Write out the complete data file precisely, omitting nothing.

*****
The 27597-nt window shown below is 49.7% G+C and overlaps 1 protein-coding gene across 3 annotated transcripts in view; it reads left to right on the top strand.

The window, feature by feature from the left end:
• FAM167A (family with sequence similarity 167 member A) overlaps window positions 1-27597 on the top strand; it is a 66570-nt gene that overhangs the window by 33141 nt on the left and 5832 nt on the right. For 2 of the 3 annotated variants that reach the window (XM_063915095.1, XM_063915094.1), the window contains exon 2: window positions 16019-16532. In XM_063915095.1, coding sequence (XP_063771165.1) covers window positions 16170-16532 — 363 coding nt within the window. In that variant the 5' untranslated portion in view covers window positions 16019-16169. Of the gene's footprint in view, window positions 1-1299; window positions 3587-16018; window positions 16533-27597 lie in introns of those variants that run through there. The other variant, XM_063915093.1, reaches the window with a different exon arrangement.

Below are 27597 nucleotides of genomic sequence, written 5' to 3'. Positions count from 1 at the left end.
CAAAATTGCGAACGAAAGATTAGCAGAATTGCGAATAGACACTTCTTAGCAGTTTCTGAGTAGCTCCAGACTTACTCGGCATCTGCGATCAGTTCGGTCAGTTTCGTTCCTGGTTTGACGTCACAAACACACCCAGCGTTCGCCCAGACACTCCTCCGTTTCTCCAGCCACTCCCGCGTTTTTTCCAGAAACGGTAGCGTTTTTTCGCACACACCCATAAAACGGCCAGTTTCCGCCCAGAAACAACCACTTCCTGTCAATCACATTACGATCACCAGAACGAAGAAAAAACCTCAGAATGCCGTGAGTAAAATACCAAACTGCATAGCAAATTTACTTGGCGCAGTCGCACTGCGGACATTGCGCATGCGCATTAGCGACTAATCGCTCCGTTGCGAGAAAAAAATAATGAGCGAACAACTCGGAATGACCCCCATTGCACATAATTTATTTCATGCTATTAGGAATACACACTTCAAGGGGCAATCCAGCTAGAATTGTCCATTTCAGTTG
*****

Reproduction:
The 27597-nt window shown below is 49.7% G+C and overlaps 1 protein-coding gene across 3 annotated transcripts in view; it reads left to right on the top strand.

The window, feature by feature from the left end:
• FAM167A (family with sequence similarity 167 member A) overlaps window positions 1-27597 on the top strand; it is a 66570-nt gene that overhangs the window by 33141 nt on the left and 5832 nt on the right. For 2 of the 3 annotated variants that reach the window (XM_063915095.1, XM_063915094.1), the window contains exon 2: window positions 16019-16532. In XM_063915095.1, coding sequence (XP_063771165.1) covers window positions 16170-16532 — 363 coding nt within the window. In that variant the 5' untranslated portion in view covers window positions 16019-16169. Of the gene's footprint in view, window positions 1-1299; window positions 3587-16018; window positions 16533-27597 lie in introns of those variants that run through there. The other variant, XM_063915093.1, reaches the window with a different exon arrangement.

Below are 27597 nucleotides of genomic sequence, written 5' to 3'. Positions count from 1 at the left end.
CAAAATTGCGAACGAAAGATTAGCAGAATTGCGAATAGACACTTCTTAGCAGTTTCTGAGTAGCTCCAGACTTACTCGGCATCTGCGATCAGTTCGGTCAGTTTCGTTCCTGGTTTGACGTCACAAACACACCCAGCGTTCGCCCAGACACTCCTCCGTTTCTCCAGCCACTCCCGCGTTTTTTCCAGAAACGGTAGCGTTTTTTCGCACACACCCATAAAACGGCCAGTTTCCGCCCAGAAACAACCACTTCCTGTCAATCACATTACGATCACCAGAACGAAGAAAAAACCTCAGAATGCCGTGAGTAAAATACCAAACTGCATAGCAAATTTACTTGGCGCAGTCGCACTGCGGACATTGCGCATGCGCATTAGCGACTAATCGCTCCGTTGCGAGAAAAAAATAATGAGCGAACAACTCGGAATGACCCCCATTGCACATAATTTATTTCATGCTATTAGGAATACACACTTCAAGGGGCAATCCAGCTAGAATTGTCCATTTCAGTTG